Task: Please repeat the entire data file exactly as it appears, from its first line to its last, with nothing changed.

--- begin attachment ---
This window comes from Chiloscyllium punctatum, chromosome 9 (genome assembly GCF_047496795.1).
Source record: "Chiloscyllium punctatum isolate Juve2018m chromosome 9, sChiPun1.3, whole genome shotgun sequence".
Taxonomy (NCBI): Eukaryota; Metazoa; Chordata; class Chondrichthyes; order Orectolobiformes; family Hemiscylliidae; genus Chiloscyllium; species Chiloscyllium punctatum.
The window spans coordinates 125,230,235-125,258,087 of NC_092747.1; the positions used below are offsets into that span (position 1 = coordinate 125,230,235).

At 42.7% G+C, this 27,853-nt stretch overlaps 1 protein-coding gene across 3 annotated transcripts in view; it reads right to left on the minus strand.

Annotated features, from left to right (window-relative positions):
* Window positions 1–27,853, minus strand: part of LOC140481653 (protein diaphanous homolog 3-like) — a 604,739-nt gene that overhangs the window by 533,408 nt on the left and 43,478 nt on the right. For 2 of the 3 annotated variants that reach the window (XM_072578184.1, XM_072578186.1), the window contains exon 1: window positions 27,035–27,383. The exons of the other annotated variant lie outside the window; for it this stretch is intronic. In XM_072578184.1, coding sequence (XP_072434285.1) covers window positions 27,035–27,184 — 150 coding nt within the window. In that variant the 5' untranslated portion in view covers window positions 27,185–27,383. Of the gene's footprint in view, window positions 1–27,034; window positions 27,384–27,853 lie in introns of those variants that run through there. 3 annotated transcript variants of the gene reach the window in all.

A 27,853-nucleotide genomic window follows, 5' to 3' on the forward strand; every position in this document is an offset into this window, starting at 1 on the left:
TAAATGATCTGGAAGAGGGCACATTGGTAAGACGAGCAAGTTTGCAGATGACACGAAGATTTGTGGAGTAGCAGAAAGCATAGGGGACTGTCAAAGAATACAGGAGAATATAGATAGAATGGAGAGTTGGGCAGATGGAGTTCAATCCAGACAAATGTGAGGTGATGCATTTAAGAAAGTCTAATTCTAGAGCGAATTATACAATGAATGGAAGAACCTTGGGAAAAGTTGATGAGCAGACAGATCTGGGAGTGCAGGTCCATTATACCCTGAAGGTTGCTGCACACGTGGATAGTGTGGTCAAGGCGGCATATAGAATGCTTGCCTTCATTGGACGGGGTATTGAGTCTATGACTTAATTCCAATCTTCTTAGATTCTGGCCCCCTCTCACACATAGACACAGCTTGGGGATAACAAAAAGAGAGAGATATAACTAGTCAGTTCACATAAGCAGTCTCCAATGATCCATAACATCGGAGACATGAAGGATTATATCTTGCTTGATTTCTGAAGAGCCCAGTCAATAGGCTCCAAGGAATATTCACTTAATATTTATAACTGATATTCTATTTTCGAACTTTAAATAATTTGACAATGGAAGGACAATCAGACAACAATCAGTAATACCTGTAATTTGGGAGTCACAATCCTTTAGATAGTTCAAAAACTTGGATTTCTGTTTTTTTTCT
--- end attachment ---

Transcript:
This window comes from Chiloscyllium punctatum, chromosome 9 (genome assembly GCF_047496795.1).
Source record: "Chiloscyllium punctatum isolate Juve2018m chromosome 9, sChiPun1.3, whole genome shotgun sequence".
Taxonomy (NCBI): Eukaryota; Metazoa; Chordata; class Chondrichthyes; order Orectolobiformes; family Hemiscylliidae; genus Chiloscyllium; species Chiloscyllium punctatum.
The window spans coordinates 125,230,235-125,258,087 of NC_092747.1; the positions used below are offsets into that span (position 1 = coordinate 125,230,235).

At 42.7% G+C, this 27,853-nt stretch overlaps 1 protein-coding gene across 3 annotated transcripts in view; it reads right to left on the minus strand.

Annotated features, from left to right (window-relative positions):
* Window positions 1–27,853, minus strand: part of LOC140481653 (protein diaphanous homolog 3-like) — a 604,739-nt gene that overhangs the window by 533,408 nt on the left and 43,478 nt on the right. For 2 of the 3 annotated variants that reach the window (XM_072578184.1, XM_072578186.1), the window contains exon 1: window positions 27,035–27,383. The exons of the other annotated variant lie outside the window; for it this stretch is intronic. In XM_072578184.1, coding sequence (XP_072434285.1) covers window positions 27,035–27,184 — 150 coding nt within the window. In that variant the 5' untranslated portion in view covers window positions 27,185–27,383. Of the gene's footprint in view, window positions 1–27,034; window positions 27,384–27,853 lie in introns of those variants that run through there. 3 annotated transcript variants of the gene reach the window in all.

A 27,853-nucleotide genomic window follows, 5' to 3' on the forward strand; every position in this document is an offset into this window, starting at 1 on the left:
TAAATGATCTGGAAGAGGGCACATTGGTAAGACGAGCAAGTTTGCAGATGACACGAAGATTTGTGGAGTAGCAGAAAGCATAGGGGACTGTCAAAGAATACAGGAGAATATAGATAGAATGGAGAGTTGGGCAGATGGAGTTCAATCCAGACAAATGTGAGGTGATGCATTTAAGAAAGTCTAATTCTAGAGCGAATTATACAATGAATGGAAGAACCTTGGGAAAAGTTGATGAGCAGACAGATCTGGGAGTGCAGGTCCATTATACCCTGAAGGTTGCTGCACACGTGGATAGTGTGGTCAAGGCGGCATATAGAATGCTTGCCTTCATTGGACGGGGTATTGAGTCTATGACTTAATTCCAATCTTCTTAGATTCTGGCCCCCTCTCACACATAGACACAGCTTGGGGATAACAAAAAGAGAGAGATATAACTAGTCAGTTCACATAAGCAGTCTCCAATGATCCATAACATCGGAGACATGAAGGATTATATCTTGCTTGATTTCTGAAGAGCCCAGTCAATAGGCTCCAAGGAATATTCACTTAATATTTATAACTGATATTCTATTTTCGAACTTTAAATAATTTGACAATGGAAGGACAATCAGACAACAATCAGTAATACCTGTAATTTGGGAGTCACAATCCTTTAGATAGTTCAAAAACTTGGATTTCTGTTTTTTTTCT